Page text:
TAGBILARAN CITY, Bohol, August 19, (PIA)—Abroad, the sweet tingly drink is popularly known as ginger ale, but for the women of Candabong in Loboc, when it is served cold and in tall tea glasses, it is called gingerade.
Served cold and yet sweet, gingerade which has the unmistakable aroma of the luy-a, would be a delightful welcome to Loboc, admits local tourism receptionists who see that the town could even encourage local resorts to use the gingeraid as the official welcome drinks.
Already catching the discriminating taste of the Boholanos, ginger, when served hot has always been an early morning treat for the farmers who go out early to miss the scorching heat of the midmorning to midafternoon sun.
Also known all over the country as salabat, ginger tea is a popular remedy for the ridding the body’s air and is a popular balm to soothe aching muscles.
Put in the taste, the drink becomes an adopted Boholano, considering the islanders penchant for the delectably sensorial bud appetizing aroma of the ginger.
But for those who have survived the searing sun and the baked fields, a new drink from ginger powder, lemons and honey, in iced water is a heavenly refreshing drink for the sun-scorched traveler, sun burnt farmer and the site overloaded tourist feasting on the beauty of Bohol, summarizes Candabong Women’s Rural Improvement Club manager Anne Cogoco.
The cool gingerade is now a trademark welcome drink for tourists visiting the Candabong women’s RIC ginger processing facility.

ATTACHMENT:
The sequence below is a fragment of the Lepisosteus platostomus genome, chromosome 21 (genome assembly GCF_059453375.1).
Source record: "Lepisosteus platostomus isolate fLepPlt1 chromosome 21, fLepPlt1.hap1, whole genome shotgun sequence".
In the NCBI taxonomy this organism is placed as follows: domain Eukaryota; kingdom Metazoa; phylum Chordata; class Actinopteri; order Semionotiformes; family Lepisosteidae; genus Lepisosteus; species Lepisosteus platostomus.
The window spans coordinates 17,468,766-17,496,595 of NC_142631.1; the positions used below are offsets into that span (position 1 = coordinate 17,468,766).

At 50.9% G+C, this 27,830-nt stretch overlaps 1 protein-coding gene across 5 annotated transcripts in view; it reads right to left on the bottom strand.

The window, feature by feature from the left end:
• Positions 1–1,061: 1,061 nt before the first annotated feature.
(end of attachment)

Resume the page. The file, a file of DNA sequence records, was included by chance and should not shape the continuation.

A product recently developed for the Japan International Cooperation Agency (JICA) Eco-tourism Bohol SEPP Project, is now an offer cooler for the weary tourist eager to learn about the laborious ginger processing.
Candabong Women’s RIC started processing ginger manually in the early 1990s, but could not really go full blast for some supply, pricing and processing issues.
Not really giving up on their fight to help the family with additional income, the ladies here struggled on, manually sourcing out ginger which the buy at steeper prices and eke out to have the least of wastage to recover as much powder from the pulp.
When the raw ginger arrives at the processing plant, we clean and wash them, making sure the dirt is gone, before we press them to extract the juice.
Of a 20 kilos ginger batch pressed, women could only salvage a minimum of 12 kilos equivalent in liquid. These are then poured in huge vats, mixed with caramelized sugar and stirred constantly until the mixture attains a sticky consistency.
The mixture is then cooled by allowing it to be air cooled before the hardened mixture is scraped off the vat. The scraped off powder, in now ready for the salabat, or the famed gingerade.
The power is also sold as salabat, or the bigger granules, which the old ladies consider as more concentrated, can be sold in bulk.
Years ago, men of barangay Candabong also identified ginger candies potential but with their crude systems, questions of sanitary food prevailed.
To solve this, the Department of Trade and Industry handed over a shared service facility to the organization to manage.
That also marked the age of mass producing ginger products with the help of silicone technologies and the RIC now has bubble wrapped candies, and enhanced salabat packaging to engage more tourists into buying the products. (rac/PIA-7/Bohol)